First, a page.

Tuesday, December 1, 2009
Rifle white tail deer season is now open in many regions. Pennsylvania opened on November 30th; New York a week earlier. It is something of a major two week holiday for many, especially in this region. In Pennsylvania, upwards of 950,000 hunters will be out; I suspect the same numbers are true for New York and surrounding states.
Good hunters have been scouting for weeks and watching the signs, but it is important even during the season to pay attention to details in woods. For a link, read this article on buck rubs here.
Pictured above are Dan and Adam with a buck they helped their younger sister get in a swamp area near Corry, PA called Tamarac. All three were pretty happy. It was the young teenager's first buck.
It is always important for hunters to get permission from property owners about using their land for hunting. Often people post property because of disputes with unethical hunters, but sometimes I think, it is more because of family or neighborhood disputes. While there are some great public game lands, at least in Pennsylvania, open for hunting, about eighty percent of the land is owned privately.
Check with the landowners; many great friendships have resulted from getting acquainted. I don't like looking at the increasing numbers of no trespassing signs lately.
I also write a blog for GoErie at the GoCrawford section and recently wrote about some of the local hunting issues and other news items Here's the link.
Tye has been a friend for a good many years, though he grew up here he now lives near MN. He went hunting up there at Chippewa National Forest, not far from Remer, MN. There he, and Alicia, some other buddies, and his dog, Haze (hi, Haze), had some good times hunting grouse and snowshoe rabbits. Seems like they were luckier at the snowshoes.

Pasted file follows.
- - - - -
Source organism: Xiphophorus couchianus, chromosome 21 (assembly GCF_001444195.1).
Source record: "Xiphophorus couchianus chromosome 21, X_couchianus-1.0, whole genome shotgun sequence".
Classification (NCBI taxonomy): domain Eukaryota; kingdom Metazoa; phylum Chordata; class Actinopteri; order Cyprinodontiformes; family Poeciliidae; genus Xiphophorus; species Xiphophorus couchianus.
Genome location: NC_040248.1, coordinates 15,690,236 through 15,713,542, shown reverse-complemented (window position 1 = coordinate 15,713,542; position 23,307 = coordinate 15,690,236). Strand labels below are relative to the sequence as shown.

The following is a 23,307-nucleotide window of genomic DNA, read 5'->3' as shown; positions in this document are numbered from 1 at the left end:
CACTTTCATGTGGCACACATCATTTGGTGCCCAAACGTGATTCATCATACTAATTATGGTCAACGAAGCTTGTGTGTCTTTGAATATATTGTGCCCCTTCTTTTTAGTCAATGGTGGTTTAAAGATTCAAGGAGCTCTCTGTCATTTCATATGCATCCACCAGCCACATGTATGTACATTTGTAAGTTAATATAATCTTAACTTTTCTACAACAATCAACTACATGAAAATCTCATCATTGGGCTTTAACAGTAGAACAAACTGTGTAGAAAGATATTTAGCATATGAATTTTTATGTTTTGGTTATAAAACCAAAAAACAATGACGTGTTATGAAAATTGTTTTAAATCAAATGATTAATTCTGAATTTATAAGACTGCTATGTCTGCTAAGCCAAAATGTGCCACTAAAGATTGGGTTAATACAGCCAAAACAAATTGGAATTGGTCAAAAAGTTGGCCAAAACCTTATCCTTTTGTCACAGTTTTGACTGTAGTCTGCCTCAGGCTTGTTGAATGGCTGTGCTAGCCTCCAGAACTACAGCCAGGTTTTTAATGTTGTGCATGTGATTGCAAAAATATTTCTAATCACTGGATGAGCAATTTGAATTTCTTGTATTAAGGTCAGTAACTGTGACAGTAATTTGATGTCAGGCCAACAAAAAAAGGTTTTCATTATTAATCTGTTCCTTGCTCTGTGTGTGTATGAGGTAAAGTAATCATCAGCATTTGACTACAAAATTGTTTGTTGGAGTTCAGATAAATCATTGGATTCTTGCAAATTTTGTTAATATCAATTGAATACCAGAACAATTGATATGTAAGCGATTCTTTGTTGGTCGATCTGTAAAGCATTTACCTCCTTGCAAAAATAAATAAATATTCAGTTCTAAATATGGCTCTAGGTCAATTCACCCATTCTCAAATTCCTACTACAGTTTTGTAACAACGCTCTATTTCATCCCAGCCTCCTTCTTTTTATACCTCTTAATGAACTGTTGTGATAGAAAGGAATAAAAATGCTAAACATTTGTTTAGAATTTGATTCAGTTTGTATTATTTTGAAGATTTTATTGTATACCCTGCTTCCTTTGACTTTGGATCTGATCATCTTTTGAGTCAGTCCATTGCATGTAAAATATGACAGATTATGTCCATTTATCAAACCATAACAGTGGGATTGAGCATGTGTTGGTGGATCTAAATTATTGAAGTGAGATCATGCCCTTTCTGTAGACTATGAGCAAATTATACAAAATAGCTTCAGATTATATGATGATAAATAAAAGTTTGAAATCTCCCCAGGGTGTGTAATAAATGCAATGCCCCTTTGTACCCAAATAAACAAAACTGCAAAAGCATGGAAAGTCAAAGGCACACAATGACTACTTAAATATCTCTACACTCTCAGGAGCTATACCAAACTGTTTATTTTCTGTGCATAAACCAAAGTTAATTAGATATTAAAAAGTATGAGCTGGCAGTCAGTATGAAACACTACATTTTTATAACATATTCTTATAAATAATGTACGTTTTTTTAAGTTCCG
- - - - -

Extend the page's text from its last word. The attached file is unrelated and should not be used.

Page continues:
No snowshoes around here except the kind you wear on your feet in deep snow. Not too sure I want to see another rabbit family around; it's getting costly and time consuming re-planting some things in a garden.
But thanks, for sending the photos and information.
Keep Up to Date on the Flu - not a virus to fool with
The Ice Age
Winter brings thoughts of the Ice Age every year and visions of woolly mammoths, plodding through the tundra. Not far from here, at a glacial lake, Lake Pleasant, the remains of a woolly mammoth were discovered.
Further to the south, at Conneaut Lake, upwards of five woolly mammoth remains have been discovered along with evidence of mastodons and primitive elks called wapiti. Conneaut Lake is perhaps 30 miles or thereabouts from Lake Pleasant.
Both of these lake, along with five others in northwestern Pennsylvania, are glacial lakes. They were formed as the last last glaciers, a mere 16,000 melted. Sometimes they are called kettle lakes.
Woolly mammoths can weigh a lot, up to an estimated 4 tons. The one discovered at lake Pleasant was determined to be 20 years old and a fully grown, adult male by researchers at the University of Michigan where the remains where shipped for study.
One of the theories about the Lake Pleasant mammoth is that it was sunk in the lake by early inhabitants to help preserve the meat, sort of like a giant cold storage refrigerator. There is evidence that large rocks were used to weigh the mammoth 20 feet down below the surface and there are hack marks on the bones which may indicate that it was hauled to the surface and the meat periodically chopped off.
Now even if this animal weighed two tons and was 20 feet under the water, it would require a whole lot of power (hungry people?) to get it back up to the surface. And I'd be fairly certain chains weren't around 16,000 to 10,000 years ago.
Read more about the “Moon” Mammoth and what science is learning at a short article I wrote last week. The link is here.
Read a Book
Learn more about woolly mammoths Check out your local independent book store.
Shop Indie Bookstores
Blogs to Read:
Urban Veggie Blog – Dan is getting awards and seed saving cucumbers.
On Your Way to the Top - Kathleen has some good thoughts in this blog after a short break from writing and a great article on Christmas presents, here. Guys, this is a good one to read.
Simply Snickers - A great poetry blog with links to a mouth watering pumpkin bread recipe and some hints for cooking the turkey.
Vincent di Fondi– Vincent is living in Costa Rica and has recently published his first novel, Blessed Abuduction. Vincent will be featured in the December issue of International Living Magazine; more on this next post if available. Read Vincent's insights into Coast Rica and click the ad below to purchase his book.
Shop Indie Bookstores
New York's Southern Tier - Kathleen has a great blog on New York's Southern Tier. So, if you are traveling that region for the holidays, be sure to check out what to see and do.